Anti-Gun Folks Still Want to Believe NRA’s Numbers are BS?

NRA reaches 2.1 million “Likes” on Facebook:

NRA Likes

Not bad for a movement composed of a bunch of old fat white guys, eh? So either the antis have to believe that a lot of OFWGs are on Facebook, or that perhaps this movement is a bit more diverse than is often credited.

9 thoughts on “Anti-Gun Folks Still Want to Believe NRA’s Numbers are BS?”

  1. The NRA has its own “women’s media” too. Just so happens there are lots of women who care about protecting their flock and want to be defended at home.

  2. I’m very torn about whether to join the NRA or not. The NRA has been on the pro control side of things quite often, and I wonder if they’ll go along again if politically expedient. Another issue that I have to be concerned about is whether they sell their mailing lists? I work as a contract worker in the aerospace field(Aviation Week, my primary source of info, is bitterly anti-gun), and it is alleged that some of these companies buy NRA membership lists and check to see if any of their people are on that list. My agency has recently told me that being in NRA or any progun group will “hurt” my chances of being employed in the future, and has asked me to sell my guns, and all related material.
    My wife and I are tempted to join the NRA, GoA, and JFPSA, but I’m not quite ready to give up a low six figure annual income.
    Lastly, how is Gov. Corbett on the 2nd amendment? We have only been in PA for a few months, and have only gotten back into the edges of the gun culture since Dad died in August, after an absence of 15 years.

    1. The first issue shows you’re paying attention; prior to this mess the NRA was for me on a 10 year resetting trigger: if they could go 10 years without trying to or agreeing to curtail my RKBA I was going to rejoin. They were still 5 years away (VT hysteria) when this happened, and I reluctantly rejoined.

      However, it sounds like your 2nd reason is controlling. However low the risk (mailing list rental is not supposed to allow that, but…), the potential loss is so high joining the NRA to simply add yourself to their numbers is simply not worth it.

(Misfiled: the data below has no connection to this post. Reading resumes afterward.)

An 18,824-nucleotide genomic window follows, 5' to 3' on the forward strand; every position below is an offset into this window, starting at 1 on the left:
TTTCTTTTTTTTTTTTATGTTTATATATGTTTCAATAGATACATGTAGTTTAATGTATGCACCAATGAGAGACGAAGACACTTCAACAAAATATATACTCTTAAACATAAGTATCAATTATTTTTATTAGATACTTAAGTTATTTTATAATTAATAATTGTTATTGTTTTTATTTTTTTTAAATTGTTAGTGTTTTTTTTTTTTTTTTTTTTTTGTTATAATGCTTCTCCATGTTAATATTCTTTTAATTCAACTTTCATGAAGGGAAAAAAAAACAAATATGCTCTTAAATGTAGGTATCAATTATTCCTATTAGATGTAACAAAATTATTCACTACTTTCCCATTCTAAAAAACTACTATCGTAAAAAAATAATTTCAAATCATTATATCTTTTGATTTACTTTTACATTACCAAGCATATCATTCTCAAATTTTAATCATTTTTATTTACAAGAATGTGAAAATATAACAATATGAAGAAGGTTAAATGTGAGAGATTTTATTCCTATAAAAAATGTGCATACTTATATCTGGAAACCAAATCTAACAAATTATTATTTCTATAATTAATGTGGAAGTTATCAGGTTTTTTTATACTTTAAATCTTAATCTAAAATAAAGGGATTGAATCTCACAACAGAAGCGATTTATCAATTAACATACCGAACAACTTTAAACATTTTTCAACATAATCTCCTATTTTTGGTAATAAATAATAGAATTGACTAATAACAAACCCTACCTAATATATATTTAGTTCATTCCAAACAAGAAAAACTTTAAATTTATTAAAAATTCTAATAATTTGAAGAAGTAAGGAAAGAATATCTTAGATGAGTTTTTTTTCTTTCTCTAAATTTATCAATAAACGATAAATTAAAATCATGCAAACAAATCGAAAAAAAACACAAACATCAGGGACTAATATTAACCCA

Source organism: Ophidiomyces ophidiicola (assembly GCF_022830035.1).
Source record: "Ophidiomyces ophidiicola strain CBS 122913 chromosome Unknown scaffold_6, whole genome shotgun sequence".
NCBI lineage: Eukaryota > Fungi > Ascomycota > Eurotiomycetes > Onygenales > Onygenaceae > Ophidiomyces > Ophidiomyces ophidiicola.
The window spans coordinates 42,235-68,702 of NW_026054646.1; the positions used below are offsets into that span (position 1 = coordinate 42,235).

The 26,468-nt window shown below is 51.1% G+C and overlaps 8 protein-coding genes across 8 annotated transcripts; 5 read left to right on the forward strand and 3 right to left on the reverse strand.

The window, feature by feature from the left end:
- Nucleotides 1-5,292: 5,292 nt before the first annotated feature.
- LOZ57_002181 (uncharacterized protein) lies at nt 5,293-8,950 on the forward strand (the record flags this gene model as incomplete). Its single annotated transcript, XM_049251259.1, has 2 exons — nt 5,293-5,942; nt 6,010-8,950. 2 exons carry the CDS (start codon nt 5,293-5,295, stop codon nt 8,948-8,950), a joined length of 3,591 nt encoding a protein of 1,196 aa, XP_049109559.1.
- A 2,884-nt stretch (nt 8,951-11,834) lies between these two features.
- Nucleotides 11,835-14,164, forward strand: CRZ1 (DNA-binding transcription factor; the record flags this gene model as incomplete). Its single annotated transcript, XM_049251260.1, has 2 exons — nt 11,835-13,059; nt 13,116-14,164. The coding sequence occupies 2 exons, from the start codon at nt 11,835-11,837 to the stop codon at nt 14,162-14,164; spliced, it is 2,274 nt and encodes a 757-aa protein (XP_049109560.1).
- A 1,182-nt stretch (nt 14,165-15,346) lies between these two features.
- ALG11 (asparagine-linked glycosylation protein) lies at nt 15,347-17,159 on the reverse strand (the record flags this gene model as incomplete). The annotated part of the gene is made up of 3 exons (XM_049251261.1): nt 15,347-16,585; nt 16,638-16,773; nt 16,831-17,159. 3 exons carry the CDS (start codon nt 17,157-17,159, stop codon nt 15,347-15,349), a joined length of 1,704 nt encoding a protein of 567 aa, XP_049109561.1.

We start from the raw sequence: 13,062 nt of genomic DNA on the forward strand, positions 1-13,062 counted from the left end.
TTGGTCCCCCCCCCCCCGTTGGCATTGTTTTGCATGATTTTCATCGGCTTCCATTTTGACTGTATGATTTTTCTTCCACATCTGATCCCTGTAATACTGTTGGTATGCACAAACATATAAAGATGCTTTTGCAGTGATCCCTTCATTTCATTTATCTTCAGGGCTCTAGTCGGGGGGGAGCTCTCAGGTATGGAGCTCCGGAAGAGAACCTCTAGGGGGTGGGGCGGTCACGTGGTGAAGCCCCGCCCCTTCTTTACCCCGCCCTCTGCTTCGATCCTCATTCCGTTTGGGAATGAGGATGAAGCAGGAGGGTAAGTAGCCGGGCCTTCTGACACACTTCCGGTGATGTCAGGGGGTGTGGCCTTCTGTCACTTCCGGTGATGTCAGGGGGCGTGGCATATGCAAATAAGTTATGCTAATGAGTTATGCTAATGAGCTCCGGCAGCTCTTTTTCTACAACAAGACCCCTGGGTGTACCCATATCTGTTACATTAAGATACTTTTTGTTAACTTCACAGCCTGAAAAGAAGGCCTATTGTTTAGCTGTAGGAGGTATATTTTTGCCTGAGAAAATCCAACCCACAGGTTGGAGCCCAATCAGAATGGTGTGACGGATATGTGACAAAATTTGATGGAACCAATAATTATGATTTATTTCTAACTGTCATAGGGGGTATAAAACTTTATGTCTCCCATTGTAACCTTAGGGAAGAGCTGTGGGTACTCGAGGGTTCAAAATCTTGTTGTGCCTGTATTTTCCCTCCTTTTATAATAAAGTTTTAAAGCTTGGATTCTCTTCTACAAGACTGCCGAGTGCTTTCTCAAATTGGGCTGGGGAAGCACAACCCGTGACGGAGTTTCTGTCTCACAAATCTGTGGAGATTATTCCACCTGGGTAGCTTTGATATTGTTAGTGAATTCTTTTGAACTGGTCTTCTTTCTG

Sending serious money to the NRA-ILA would be more useful anyway; according to Wikipedia 501(c)4 organizations are not required to report donations. Might want to contact the ILA about their policies on all this.

      A little more info on this blackballing policy would be appreciated. When you say agency, do you mean a bodyshop/contractor, or an actual Three Letter Agency like the CIA or NRO? The latter is not an idle question, I have a friend who’s got a TS/SCI (don’t know who he’s working for, though) and he’s thinking about getting a gun.

      1. Gun ownership does not figure in the background check for a government security clearance. (And if you consider that at least a large plurality of defense contractor personnel are retired .mil and live and work in firearms-friendly states…)

        1. I’m aware of that; people with clearance really aren’t supposed to tell others, I know about my friend’s because being a friend, a technical and career mentor and a former manager I was one of the ones interviewed for his background check, and that’s happened before for another friend.

          They’re only interested in one issue: is this person likely to keep the secrets with which they’ll be entrusted. I.e. I was told by some friend who got Q clearances (DoE roughly equal to what’s required for TS/SCI) to work on a computer project at LLNL that in the ’70s they switched to only caring about someone being a homosexual if they were in the closet and therefore potentially blackmailable.

          However, this sounds like either top down discrimination from the government or some idiot at an high level contractor or body shop issuing a diktat. One hopes it won’t be added to background check criteria … as you implicitly note, that would cause a firestorm.

          1. Not cleared myself, but know people who would have to be. It’s almost certainly the body shop’s criteria, and it will hurt them in getting qualified candidates.

  3. Friday, a business neighbor whom I knew only slightly came in and asked if I knew how to join the NRA. The only thing remarkable about that is the man is a black medical doctor. And a nice guy, concerned about providing armed guards for schools, when you actually get to talk to him.

    While I do not agree with all of the NRA’s policies and positions, I do agree with what appears to be the goal. If that requires a “judo move” to use the anti’s strengths against them, so be it.


  4. It’ll be interesting the next time NRA releases updated membership numbers. They came out quickly with the additional 250K and since then I am aware of dozens in my personal circle being added.

    I am thinking they are letting the numbers climb til a real vote is due when they can tout a million more on top of the most recent 250k.

    For now numbers are power, sign up for a year and, if a member, get someone else to join. Send ILA and SAF a check.

    That gives NRA a big stick to wave, supports the hard line they are currently taking, and puts you in position to threaten to publically drop your membership if they waffle.

    Sitting out to see what happens gains nothing.

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